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Endeca is a search and business intelligence company whose focus is business on the web. When they wanted a new blog that would focus on trends and insights for eBusiness, the team at Oomph decided it was time to use CSS3′s @media declarations for responsive template designs to optimize the site for multiple mobile and desktop devices.
The result was a super flexible theme, built on WordPress, that scales according to the user’s device size. One set of templates displays content in a few different ways, optimized for the iPhone, Android, iPad and desktop monitors of all sizes. Visit the site, grab the window corner to resize it, and watch what happens. Just one catch: current versions of Internet Explorer don’t yet support CSS3 (version 9, which is right around the corner, does add support).
For the developers out there, read on for a quick run down of what we did and how it works.
Author’s Note: This is the first post in what we hope to make series: “Ask a Web Strategist”. These are intended to be relatively short, public answers to questions web technology and strategy we receive. Do you have a question? E-mail us!
Question: I’m all bent out of shape about the Flash vs. HTML 5 debate. I’m interested to hear your opinion about it. Will Adobe Flash still have a place on the web in 5 years?
Answer: Generally, trying to predict where any technology in a field susceptible to rapid change will be in 5 years is a losing game. Flash will probably be around for many years to come, but we’d bet on a much smaller place.
Ask any front end web developer to describe common challenges involved in converting (or “cutting”) a design. Ask a designer who’s savvy about front end web technology what the biggest creative limitation of the web “canvas” is. In both instances, you’d likely hear an earful about fonts.
Fonts have long been a classic example. A storyboard designer can use any font they have installed on their own computer to make a beautiful design, but hacks aside, web browsers have only been able to render text with fonts installed on the visitors’ computers. Since there are only a handful of fonts that are more or less guaranteed to be on all modern computers (think Arial and Times New Roman), websites have been limited to a handful of uninteresting choices.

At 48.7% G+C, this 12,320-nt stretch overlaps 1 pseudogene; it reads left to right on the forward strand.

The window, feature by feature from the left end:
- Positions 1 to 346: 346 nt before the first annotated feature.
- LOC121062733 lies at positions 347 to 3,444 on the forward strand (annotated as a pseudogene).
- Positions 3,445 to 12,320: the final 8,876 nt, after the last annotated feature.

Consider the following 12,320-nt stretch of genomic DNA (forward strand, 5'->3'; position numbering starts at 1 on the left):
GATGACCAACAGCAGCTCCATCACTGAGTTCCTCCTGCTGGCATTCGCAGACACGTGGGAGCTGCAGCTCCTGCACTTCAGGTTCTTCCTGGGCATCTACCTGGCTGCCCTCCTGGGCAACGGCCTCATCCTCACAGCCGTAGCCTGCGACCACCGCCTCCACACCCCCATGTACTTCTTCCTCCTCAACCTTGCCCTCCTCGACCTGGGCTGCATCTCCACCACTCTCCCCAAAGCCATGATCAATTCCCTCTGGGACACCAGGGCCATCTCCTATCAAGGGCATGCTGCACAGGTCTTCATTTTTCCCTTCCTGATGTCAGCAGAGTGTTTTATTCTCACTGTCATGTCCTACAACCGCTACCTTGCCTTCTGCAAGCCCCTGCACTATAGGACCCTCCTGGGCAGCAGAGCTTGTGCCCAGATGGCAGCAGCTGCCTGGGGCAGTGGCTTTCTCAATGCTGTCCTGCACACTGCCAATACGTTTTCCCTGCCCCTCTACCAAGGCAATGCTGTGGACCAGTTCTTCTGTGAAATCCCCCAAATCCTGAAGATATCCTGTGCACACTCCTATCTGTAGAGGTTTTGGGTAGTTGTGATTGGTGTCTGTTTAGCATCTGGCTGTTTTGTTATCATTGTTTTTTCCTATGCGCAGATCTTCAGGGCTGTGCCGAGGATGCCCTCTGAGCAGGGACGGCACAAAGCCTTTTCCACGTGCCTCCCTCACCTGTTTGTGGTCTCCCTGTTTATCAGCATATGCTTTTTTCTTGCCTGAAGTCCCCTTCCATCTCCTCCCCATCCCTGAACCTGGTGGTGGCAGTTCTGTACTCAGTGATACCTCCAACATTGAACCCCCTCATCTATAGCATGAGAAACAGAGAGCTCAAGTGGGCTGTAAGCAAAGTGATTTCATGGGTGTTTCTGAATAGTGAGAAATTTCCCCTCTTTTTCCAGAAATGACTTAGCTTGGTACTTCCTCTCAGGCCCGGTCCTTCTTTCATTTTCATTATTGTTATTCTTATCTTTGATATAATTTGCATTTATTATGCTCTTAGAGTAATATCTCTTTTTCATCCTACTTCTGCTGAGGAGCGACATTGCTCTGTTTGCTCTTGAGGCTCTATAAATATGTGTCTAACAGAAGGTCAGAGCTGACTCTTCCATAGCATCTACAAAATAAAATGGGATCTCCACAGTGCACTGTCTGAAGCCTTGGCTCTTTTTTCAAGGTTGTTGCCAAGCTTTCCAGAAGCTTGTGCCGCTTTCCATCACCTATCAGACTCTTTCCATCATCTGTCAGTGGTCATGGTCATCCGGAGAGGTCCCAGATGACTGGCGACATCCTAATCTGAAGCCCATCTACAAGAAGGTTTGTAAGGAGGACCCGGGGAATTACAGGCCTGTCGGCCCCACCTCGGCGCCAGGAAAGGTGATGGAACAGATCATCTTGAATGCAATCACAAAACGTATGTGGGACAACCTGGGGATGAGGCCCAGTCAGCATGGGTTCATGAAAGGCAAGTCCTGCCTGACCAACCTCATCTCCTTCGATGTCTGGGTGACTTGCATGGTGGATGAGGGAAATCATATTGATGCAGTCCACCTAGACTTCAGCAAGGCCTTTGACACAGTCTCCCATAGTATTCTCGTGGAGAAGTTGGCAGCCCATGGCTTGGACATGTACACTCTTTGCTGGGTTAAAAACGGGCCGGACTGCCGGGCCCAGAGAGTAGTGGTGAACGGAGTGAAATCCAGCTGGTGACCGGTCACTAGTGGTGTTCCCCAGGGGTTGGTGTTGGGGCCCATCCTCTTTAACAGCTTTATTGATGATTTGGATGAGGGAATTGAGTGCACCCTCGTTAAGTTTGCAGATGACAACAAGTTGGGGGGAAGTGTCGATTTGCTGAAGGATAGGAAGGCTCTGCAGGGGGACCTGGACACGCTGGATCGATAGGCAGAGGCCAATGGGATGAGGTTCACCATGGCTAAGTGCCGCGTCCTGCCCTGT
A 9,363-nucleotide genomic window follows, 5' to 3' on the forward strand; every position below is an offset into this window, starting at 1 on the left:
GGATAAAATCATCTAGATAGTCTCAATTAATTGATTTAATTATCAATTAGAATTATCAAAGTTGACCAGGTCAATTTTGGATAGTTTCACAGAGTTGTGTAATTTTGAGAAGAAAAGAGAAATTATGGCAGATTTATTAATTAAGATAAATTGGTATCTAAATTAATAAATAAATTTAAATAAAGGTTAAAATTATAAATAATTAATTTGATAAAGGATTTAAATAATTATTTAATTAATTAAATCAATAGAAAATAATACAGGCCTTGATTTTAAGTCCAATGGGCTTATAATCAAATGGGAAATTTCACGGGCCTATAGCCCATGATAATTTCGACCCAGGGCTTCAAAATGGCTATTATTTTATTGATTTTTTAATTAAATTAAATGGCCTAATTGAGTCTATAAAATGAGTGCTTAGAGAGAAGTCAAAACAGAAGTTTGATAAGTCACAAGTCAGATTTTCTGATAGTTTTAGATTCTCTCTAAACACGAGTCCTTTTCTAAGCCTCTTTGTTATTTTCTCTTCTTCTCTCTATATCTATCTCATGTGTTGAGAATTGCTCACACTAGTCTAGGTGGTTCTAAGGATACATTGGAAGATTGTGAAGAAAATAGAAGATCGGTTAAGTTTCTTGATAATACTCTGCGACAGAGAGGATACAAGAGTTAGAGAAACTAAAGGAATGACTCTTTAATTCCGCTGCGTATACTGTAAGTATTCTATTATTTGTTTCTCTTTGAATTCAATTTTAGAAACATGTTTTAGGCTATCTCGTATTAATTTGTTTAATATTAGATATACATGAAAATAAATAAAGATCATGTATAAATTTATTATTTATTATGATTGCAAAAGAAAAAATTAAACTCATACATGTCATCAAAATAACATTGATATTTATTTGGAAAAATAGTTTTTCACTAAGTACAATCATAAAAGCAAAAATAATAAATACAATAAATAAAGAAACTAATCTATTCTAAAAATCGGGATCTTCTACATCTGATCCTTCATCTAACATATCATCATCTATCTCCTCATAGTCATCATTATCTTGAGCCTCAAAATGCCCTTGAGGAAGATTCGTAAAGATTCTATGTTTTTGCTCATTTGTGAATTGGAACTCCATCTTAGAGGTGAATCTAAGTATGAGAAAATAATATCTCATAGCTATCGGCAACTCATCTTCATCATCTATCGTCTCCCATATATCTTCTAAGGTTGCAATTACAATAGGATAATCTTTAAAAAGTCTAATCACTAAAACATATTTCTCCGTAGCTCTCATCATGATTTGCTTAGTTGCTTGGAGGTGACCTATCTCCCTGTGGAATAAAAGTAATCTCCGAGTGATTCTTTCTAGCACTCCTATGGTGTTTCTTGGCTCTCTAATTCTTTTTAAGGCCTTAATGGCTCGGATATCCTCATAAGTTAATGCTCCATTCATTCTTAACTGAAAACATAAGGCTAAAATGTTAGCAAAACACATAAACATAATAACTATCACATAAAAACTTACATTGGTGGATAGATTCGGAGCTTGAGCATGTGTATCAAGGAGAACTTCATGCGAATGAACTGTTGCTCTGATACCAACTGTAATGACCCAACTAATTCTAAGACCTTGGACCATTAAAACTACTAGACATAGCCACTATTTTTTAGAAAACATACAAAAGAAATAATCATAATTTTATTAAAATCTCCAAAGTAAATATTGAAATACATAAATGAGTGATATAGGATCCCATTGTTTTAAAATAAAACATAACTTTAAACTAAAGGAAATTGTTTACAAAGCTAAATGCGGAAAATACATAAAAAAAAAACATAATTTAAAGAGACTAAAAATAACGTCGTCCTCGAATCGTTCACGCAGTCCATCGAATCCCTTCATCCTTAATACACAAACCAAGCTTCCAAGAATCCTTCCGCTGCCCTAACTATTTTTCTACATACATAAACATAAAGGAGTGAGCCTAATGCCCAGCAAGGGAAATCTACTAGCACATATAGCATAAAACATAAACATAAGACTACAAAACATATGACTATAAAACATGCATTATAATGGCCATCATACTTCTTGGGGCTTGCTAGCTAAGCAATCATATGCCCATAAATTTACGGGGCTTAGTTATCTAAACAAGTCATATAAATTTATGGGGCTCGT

On September 23, Google released Chrome Frame, an add-on for Internet Explorer (IE) 6-8. Chrome Frame allows websites to request that IE visitors use the rendering engine behind Google’s speedy Chrome web browser instead of IE’s native engine. A TechCrunch synopsis and the Chrome Frame page provide further explanation. This article offers strategic insight into why Google is aggressively pushing their own browser technology, whether Chrome Frame will succeed, and how Chrome Frame should be seen by web development clients.
Ask any web developer what they think of Internet Explorer 6 and you’ll hear an earful. The 8 year old web browser still commands nearly 20% of the browser market and is woefully inadequate at supporting modern standards, incurring millions of dollars for legacy support every year. IE 7 and 8 were big improvements, but as we’ve opined on before, even IE8 fails to support forward looking techniques supported by the competition.
Internet Explorer 8 is out, and a lot of people – technically sophisticated and otherwise – are wondering what, if anything, this means for the web. As professional web developers, our view is that while Internet Explorer 8 is an incremental improvement over its predecessor, we’re mostly disappointed by its lack of progress.
Having read a variety of takes on IE8, we were inspired to write this article for two audiences. First, there’s little in the way of concrete examples and clear explanations for a large swatch of the business technology decision makers (that many of our clients represent) who are often savvy about technology, but look to organizations like us for a deeper understanding of the strategic, cost, and technical significance. Second, reading the comments on tech savvy websites like Neowin, Digg, and the Winsupersite have me concerned that there’s a growing and false notion that IE8 is just great, and its rendering problems are the result of web developers writing non-standard code optimized for IE7.
To understand why IE8 is a legitimate disappointment, we need to start by providing background on how different browsers impact web development, both from a cost and design standpoint. If you think you already have a handle on this, you can skip ahead to our 3 straightforward examples of IE8 disappointments.